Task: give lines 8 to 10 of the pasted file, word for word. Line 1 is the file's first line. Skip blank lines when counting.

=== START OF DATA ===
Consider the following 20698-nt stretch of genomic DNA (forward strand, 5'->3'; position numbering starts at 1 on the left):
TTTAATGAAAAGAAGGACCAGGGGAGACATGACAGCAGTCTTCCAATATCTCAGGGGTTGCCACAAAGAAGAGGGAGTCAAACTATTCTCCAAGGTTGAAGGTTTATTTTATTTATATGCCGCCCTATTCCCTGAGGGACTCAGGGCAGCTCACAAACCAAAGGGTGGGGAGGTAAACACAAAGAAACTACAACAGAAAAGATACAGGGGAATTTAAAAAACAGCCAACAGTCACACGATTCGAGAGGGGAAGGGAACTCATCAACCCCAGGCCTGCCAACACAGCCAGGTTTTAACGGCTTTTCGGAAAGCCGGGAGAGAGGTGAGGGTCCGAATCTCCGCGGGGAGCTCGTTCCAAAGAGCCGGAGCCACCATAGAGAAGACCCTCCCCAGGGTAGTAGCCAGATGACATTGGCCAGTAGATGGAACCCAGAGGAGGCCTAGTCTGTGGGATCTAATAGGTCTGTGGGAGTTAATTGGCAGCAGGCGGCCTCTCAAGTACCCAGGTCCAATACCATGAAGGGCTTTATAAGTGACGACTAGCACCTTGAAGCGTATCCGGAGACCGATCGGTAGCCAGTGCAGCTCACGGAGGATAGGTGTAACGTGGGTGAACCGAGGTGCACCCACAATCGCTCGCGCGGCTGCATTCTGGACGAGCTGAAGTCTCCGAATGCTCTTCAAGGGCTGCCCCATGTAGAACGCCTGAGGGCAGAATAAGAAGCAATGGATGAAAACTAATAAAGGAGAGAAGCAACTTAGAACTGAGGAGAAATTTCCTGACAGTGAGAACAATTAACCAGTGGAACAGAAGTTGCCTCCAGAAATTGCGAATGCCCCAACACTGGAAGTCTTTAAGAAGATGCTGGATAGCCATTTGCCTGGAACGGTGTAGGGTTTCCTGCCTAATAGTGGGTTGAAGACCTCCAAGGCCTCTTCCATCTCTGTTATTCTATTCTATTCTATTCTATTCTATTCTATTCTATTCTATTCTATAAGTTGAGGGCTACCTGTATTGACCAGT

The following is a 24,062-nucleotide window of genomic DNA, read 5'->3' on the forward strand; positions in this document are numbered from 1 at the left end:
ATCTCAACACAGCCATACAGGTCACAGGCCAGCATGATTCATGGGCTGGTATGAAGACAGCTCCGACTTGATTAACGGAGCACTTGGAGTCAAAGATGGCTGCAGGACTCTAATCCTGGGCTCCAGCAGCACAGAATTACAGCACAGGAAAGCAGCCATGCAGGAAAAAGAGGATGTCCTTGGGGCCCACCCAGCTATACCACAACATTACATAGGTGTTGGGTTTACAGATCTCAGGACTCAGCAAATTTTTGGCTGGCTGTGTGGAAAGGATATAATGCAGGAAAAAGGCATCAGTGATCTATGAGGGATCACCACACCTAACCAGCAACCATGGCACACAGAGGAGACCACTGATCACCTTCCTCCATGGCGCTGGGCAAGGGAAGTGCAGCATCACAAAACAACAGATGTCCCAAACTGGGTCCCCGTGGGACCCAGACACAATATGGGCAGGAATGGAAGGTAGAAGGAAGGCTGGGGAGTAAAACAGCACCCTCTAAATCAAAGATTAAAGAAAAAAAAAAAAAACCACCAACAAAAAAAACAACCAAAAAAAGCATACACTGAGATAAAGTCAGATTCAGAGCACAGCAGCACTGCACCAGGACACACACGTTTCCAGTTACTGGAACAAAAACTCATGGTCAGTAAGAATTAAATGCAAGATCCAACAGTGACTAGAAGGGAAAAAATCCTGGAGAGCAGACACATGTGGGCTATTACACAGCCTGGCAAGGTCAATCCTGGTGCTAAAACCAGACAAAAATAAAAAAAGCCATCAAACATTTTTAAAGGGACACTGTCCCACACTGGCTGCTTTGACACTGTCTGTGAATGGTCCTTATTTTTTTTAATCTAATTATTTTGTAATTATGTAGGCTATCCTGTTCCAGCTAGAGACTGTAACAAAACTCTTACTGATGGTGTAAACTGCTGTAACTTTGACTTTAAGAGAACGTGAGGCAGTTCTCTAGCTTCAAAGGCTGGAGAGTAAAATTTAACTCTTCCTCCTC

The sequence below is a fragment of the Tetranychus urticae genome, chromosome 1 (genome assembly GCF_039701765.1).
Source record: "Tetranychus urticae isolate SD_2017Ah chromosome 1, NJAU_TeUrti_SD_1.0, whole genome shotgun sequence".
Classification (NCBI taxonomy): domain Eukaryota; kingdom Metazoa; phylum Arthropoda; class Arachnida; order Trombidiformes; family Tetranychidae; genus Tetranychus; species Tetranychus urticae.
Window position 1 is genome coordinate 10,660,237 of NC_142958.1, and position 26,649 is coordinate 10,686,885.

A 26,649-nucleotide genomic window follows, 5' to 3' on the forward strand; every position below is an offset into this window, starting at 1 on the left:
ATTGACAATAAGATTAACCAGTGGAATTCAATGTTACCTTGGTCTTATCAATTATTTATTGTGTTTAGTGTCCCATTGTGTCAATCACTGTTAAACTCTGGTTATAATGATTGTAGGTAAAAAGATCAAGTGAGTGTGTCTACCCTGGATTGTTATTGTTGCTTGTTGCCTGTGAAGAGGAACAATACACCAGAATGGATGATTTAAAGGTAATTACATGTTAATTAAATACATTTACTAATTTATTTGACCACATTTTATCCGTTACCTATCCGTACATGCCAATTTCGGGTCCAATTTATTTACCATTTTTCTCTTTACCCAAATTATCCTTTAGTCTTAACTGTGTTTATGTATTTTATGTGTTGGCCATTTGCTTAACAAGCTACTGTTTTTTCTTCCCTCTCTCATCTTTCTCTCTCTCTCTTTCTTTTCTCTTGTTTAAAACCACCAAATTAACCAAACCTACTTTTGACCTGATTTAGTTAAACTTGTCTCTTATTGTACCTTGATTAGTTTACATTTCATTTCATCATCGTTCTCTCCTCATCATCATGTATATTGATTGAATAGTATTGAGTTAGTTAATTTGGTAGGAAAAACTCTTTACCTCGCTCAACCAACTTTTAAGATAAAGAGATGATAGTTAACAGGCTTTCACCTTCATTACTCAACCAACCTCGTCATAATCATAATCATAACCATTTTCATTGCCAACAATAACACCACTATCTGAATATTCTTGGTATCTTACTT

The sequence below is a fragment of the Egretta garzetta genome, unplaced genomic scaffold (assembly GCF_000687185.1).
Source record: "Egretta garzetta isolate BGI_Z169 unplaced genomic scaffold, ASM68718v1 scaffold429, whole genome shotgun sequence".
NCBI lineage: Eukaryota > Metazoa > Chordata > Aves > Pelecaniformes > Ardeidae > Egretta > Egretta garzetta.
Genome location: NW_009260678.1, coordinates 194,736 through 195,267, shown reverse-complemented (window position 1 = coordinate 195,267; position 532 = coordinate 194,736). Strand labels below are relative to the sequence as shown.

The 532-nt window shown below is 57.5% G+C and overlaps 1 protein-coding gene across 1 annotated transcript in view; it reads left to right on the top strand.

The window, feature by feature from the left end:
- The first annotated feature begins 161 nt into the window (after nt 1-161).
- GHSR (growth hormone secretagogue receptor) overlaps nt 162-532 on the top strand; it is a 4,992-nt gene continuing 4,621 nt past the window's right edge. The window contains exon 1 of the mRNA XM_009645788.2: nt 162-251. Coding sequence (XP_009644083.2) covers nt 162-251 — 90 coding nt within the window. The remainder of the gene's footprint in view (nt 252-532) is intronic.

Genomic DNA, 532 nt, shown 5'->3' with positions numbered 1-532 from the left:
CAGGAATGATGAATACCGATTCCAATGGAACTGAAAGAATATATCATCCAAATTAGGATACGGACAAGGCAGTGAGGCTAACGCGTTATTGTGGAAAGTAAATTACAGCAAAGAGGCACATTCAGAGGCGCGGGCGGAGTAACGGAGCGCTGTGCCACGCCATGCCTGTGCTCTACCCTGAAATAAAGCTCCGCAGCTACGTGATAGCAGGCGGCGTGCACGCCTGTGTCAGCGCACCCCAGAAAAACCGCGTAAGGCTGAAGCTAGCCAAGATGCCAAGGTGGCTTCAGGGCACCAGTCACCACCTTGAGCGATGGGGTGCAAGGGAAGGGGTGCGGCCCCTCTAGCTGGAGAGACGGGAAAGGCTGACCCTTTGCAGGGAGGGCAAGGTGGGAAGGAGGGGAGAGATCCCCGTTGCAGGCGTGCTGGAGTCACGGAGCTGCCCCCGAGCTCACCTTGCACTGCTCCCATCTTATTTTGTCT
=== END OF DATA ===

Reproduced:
Window position 1 is genome coordinate 10,660,237 of NC_142958.1, and position 26,649 is coordinate 10,686,885.

A 26,649-nucleotide genomic window follows, 5' to 3' on the forward strand; every position below is an offset into this window, starting at 1 on the left:
ATTGACAATAAGATTAACCAGTGGAATTCAATGTTACCTTGGTCTTATCAATTATTTATTGTGTTTAGTGTCCCATTGTGTCAATCACTGTTAAACTCTGGTTATAATGATTGTAGGTAAAAAGATCAAGTGAGTGTGTCTACCCTGGATTGTTATTGTTGCTTGTTGCCTGTGAAGAGGAACAATACACCAGAATGGATGATTTAAAGGTAATTACATGTTAATTAAATACATTTACTAATTTATTTGACCACATTTTATCCGTTACCTATCCGTACATGCCAATTTCGGGTCCAATTTATTTACCATTTTTCTCTTTACCCAAATTATCCTTTAGTCTTAACTGTGTTTATGTATTTTATGTGTTGGCCATTTGCTTAACAAGCTACTGTTTTTTCTTCCCTCTCTCATCTTTCTCTCTCTCTCTTTCTTTTCTCTTGTTTAAAACCACCAAATTAACCAAACCTACTTTTGACCTGATTTAGTTAAACTTGTCTCTTATTGTACCTTGATTAGTTTACATTTCATTTCATCATCGTTCTCTCCTCATCATCATGTATATTGATTGAATAGTATTGAGTTAGTTAATTTGGTAGGAAAAACTCTTTACCTCGCTCAACCAACTTTTAAGATAAAGAGATGATAGTTAACAGGCTTTCACCTTCATTACTCAACCAACCTCGTCATAATCATAATCATAACCATTTTCATTGCCAACAATAACACCACTATCTGAATATTCTTGGTATCTTACTT